Is Gen Z Planning To Make the Smartest Money Moves of Any Generation in 2024?

Gen Z is prioritizing money goals in 2024, but is anyone else?
Updated June 6, 2024
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New studies show how different generations treat their finances as the clock ticks toward a new year. The recent American Express survey unveils a fascinating trend: millennials and Gen Z prioritize financial goals as their top New Year's resolutions in 2024. This prompts an exploration into the specifics of Gen Z's financial aspirations, a comparative analysis with millennials, and a glimpse into the historical financial behaviors of older generations.

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The rise of financial priorities in 2024: A common thread across generations

The survey, capturing insights from over 1,800 individuals born between 1981 and 2012, highlights a shared sentiment among millennials and Gen Z—financial goals reign supreme. A substantial 57% of respondents cited personal finance goals as their primary aim for the upcoming year, signaling a growing awareness between lower financial stress and overall mental health.

Sue Gardiner, a certified financial planner, emphasizes the profound relationship between financial strength and mental well-being. "Being in a strong financial position doesn’t mean you have everything to support your lifestyle right now," she notes. "It means that you understand how you’re spending your money and understand your personal cash flow."

A deep dive into Gen Z's top financial resolutions for 2024

Delving into the specifics of Gen Z's financial goals for the coming year reveals three key priorities:

1. Grow savings

Nearly 60% of Gen Z respondents aim to prioritize growing their savings in 2024 and automation has emerged as a recommended strategy, with periodic transfers into savings accounts. Gardiner advocates using a top high-yield savings account, citing them as a secure opportunity for substantial savings growth.

2. Pay off debt

Over 40% of Gen Z participants want to get out of debt in the upcoming year. This is important, considering Gen Z’s average credit card balance increased 4.23% in just the first half of 2023 alone. Credit Karma says the average Gen Z credit card balance was $3,193 between January and March of 2023. Between April and June of 2023, the average credit card balance jumped to $3,328 for the average Gen Z consumer.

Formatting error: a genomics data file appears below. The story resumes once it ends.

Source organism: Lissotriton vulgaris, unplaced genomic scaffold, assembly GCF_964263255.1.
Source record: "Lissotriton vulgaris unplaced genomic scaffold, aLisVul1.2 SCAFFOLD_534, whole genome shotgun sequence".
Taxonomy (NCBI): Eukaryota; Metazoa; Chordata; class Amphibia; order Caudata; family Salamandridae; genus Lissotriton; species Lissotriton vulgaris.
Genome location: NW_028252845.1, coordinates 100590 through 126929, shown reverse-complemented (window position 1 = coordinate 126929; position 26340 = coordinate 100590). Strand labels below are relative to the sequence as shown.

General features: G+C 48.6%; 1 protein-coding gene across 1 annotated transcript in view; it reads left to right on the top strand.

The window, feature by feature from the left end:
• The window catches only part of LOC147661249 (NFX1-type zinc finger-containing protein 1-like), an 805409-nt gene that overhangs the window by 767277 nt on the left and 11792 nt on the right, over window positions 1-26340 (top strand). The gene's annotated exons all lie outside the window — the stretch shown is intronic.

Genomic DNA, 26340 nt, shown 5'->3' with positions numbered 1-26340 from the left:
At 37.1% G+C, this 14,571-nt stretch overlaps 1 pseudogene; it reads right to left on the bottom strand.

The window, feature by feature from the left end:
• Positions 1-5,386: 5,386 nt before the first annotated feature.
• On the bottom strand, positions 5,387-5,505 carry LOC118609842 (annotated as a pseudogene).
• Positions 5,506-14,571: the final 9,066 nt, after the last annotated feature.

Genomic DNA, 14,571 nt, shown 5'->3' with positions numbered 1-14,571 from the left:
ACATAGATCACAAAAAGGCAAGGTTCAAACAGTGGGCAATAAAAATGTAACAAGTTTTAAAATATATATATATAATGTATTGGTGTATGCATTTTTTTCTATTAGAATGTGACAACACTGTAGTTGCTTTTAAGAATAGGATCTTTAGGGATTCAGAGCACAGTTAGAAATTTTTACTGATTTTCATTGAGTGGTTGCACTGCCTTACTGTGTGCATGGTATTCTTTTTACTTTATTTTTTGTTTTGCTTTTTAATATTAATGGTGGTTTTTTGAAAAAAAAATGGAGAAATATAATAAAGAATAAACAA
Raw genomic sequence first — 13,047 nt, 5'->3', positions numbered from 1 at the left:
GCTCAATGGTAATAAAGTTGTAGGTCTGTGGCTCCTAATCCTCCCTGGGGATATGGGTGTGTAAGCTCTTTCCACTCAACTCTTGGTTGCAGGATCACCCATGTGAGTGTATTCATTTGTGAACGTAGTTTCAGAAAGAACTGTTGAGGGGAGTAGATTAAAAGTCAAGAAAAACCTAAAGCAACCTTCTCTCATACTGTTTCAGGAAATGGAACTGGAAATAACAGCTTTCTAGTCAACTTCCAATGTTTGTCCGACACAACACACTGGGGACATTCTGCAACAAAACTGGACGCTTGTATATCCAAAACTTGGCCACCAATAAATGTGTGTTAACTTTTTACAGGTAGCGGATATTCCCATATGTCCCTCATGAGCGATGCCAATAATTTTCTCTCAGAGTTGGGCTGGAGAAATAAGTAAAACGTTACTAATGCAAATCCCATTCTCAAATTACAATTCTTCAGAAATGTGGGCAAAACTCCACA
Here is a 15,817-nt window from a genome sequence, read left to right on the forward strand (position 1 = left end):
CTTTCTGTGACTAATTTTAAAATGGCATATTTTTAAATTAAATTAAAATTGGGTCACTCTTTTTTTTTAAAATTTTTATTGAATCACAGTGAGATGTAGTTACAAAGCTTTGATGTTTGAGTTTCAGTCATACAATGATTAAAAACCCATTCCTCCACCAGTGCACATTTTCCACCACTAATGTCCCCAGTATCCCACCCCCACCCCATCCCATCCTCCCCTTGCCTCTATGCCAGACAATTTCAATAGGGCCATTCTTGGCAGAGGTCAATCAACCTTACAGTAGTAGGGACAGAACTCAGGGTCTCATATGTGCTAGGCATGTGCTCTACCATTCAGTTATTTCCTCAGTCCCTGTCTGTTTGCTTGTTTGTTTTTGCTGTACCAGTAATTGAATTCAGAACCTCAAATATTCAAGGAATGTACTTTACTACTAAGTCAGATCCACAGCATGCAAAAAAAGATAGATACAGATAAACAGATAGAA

Strategies include leveraging introductory 0% interest periods with the best credit cards with a 0% intro APR. Gardiner underscores the importance of creating manageable pay-down schedules and being mindful of associated fees.

3. Stick to a budget

Budgeting is acknowledged as a cornerstone of financial planning by 41% of Gen Z respondents. The emphasis on a manageable budget, whether through apps or traditional methods, is highlighted. Regular check-ins are recommended to cultivate spending habits and facilitate informed decision-making.

Comparing generations: Insights across age groups

To compare, let's draw insights from older generations' financial behaviors and goals. In conjunction with the Harris Poll, a recent study, the 22nd Annual Transamerica Retirement Survey of Workers surveyed nearly 5,500 American workers, including 1,100 baby boomers.

Paying off debt was a priority for 8% of boomers, but it was an even higher priority for Gen Z (10%), Millennials (15%), and Gen Xers (13%).

The priority of “just getting by” to cover basic living expenses was cited by 17% of boomers. Still, even more concerningly, the goal of just making it through each month was stated as a priority for 35% of Generation Z, 30% of millennials, and 25% of Gen X. This suggests that younger generations are struggling far worse than their older counterparts financially.